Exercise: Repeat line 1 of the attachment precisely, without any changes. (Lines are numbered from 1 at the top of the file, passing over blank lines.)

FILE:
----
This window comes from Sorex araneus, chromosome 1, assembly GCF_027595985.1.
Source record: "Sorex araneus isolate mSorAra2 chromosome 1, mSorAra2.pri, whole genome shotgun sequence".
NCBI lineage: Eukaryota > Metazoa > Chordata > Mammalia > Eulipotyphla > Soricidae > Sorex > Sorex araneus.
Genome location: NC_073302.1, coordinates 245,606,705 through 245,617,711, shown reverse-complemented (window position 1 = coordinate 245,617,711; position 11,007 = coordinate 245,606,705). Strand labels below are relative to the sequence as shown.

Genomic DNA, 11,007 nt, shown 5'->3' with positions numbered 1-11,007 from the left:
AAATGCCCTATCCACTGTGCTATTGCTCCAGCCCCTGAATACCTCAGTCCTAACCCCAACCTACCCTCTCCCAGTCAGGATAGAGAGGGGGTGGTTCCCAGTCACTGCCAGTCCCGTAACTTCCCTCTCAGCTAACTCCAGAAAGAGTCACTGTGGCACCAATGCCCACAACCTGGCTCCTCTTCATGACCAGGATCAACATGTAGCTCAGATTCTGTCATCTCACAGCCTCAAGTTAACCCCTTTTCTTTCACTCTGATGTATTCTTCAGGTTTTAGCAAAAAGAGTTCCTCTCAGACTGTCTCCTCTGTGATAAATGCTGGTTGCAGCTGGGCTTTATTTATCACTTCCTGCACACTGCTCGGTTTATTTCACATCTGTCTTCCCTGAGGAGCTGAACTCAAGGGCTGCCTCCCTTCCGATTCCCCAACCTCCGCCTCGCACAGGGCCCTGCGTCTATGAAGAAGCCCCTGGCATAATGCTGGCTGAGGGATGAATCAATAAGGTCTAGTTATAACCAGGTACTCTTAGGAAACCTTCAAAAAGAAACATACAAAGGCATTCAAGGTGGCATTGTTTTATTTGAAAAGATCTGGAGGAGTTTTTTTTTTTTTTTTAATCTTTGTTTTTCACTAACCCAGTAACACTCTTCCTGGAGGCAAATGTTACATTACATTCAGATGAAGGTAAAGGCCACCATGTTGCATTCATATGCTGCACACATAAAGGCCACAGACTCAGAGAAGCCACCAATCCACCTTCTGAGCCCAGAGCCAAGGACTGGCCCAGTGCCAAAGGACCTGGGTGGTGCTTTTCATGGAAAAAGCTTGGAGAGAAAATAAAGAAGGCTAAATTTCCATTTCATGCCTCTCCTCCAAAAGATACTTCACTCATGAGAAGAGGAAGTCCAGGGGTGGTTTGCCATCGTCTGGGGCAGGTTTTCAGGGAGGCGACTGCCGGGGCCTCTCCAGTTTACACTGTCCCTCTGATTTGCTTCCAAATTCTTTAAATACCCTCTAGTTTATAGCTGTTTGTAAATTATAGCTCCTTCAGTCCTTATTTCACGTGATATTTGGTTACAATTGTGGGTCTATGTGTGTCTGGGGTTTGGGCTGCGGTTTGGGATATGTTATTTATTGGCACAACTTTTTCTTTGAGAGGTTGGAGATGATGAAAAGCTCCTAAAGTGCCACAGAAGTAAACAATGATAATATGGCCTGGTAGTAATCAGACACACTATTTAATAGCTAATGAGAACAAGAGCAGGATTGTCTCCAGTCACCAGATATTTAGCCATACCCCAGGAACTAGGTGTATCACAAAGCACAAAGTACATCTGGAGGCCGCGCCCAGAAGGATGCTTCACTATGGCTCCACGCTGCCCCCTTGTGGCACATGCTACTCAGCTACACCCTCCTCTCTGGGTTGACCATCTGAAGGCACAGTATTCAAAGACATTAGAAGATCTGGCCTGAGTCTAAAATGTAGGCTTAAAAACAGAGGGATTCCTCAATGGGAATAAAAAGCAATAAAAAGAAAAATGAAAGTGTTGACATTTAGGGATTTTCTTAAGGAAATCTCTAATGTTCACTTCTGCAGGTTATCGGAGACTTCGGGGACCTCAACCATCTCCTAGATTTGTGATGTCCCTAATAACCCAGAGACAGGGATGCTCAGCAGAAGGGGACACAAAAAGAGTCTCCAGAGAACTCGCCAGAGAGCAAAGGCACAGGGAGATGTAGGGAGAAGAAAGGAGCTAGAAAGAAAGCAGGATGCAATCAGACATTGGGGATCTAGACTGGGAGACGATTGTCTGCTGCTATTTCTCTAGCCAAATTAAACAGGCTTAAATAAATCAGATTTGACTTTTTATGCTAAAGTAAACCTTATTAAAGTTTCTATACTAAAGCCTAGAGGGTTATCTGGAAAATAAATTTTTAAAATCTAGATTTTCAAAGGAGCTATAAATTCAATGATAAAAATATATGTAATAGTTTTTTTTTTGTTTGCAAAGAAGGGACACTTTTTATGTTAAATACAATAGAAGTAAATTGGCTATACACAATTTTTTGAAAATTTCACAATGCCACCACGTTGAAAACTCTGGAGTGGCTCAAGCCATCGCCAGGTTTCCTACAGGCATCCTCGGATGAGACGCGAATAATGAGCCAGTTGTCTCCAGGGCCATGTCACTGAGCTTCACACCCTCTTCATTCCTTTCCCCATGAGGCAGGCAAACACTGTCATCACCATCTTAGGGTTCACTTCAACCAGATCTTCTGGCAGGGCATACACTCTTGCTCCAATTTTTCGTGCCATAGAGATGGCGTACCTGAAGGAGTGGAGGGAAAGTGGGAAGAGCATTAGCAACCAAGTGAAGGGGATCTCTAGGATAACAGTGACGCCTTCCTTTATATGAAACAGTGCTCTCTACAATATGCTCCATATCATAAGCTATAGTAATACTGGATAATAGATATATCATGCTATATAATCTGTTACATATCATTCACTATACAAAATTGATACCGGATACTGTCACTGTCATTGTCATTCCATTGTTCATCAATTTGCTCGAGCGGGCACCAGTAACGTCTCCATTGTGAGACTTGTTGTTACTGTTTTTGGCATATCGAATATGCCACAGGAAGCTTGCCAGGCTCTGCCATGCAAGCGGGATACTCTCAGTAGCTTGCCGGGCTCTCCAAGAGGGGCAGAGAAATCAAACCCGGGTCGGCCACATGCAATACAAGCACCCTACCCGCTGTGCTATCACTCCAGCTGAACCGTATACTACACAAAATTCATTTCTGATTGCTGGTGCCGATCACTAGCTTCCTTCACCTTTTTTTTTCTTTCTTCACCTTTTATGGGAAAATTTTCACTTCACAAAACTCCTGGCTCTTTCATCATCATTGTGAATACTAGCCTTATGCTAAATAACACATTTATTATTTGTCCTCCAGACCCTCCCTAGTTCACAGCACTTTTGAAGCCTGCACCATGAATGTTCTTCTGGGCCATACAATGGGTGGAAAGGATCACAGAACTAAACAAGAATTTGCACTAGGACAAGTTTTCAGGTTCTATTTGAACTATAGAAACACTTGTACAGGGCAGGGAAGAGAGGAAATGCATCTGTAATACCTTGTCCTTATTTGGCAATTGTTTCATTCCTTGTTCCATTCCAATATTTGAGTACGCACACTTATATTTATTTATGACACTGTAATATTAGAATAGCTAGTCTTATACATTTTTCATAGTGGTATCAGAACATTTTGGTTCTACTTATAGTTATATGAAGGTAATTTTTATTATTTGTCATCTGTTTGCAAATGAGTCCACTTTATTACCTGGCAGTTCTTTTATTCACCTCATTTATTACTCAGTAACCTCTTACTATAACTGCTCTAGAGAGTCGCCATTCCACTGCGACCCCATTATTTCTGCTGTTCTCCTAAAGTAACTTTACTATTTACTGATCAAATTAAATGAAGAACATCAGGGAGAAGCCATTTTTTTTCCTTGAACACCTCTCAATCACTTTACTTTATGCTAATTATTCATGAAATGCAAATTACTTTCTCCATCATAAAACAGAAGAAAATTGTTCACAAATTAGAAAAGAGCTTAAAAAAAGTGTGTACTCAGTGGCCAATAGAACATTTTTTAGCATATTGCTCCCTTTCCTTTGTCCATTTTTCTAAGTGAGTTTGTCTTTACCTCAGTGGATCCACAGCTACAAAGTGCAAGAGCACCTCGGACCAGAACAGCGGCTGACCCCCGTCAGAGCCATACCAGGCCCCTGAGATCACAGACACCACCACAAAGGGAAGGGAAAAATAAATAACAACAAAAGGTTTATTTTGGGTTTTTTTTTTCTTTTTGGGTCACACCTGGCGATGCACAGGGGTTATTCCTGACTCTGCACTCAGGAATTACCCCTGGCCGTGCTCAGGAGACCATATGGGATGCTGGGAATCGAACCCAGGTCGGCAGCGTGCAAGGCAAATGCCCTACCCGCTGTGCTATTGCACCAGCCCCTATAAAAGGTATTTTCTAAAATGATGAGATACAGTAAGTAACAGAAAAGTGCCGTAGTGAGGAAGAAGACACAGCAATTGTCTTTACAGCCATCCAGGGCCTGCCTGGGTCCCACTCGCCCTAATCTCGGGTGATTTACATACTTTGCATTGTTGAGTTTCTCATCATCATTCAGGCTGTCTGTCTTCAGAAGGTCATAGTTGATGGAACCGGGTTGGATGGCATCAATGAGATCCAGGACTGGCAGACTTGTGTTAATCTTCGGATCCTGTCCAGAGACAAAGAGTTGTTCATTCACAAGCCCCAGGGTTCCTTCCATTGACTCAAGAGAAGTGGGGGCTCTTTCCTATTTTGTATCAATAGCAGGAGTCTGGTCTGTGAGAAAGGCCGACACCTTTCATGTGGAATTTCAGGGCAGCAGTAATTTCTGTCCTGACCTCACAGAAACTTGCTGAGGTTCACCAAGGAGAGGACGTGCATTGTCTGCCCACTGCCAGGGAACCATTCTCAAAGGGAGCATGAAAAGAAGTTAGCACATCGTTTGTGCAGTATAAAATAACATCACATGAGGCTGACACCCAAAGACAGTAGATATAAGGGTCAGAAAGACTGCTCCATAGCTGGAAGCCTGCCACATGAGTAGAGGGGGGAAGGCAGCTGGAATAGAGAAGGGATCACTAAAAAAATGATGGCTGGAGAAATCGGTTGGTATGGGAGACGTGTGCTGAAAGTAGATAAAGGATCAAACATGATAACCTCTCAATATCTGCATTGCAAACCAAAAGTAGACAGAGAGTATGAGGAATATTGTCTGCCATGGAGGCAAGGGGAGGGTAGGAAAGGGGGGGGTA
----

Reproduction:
This window comes from Sorex araneus, chromosome 1, assembly GCF_027595985.1.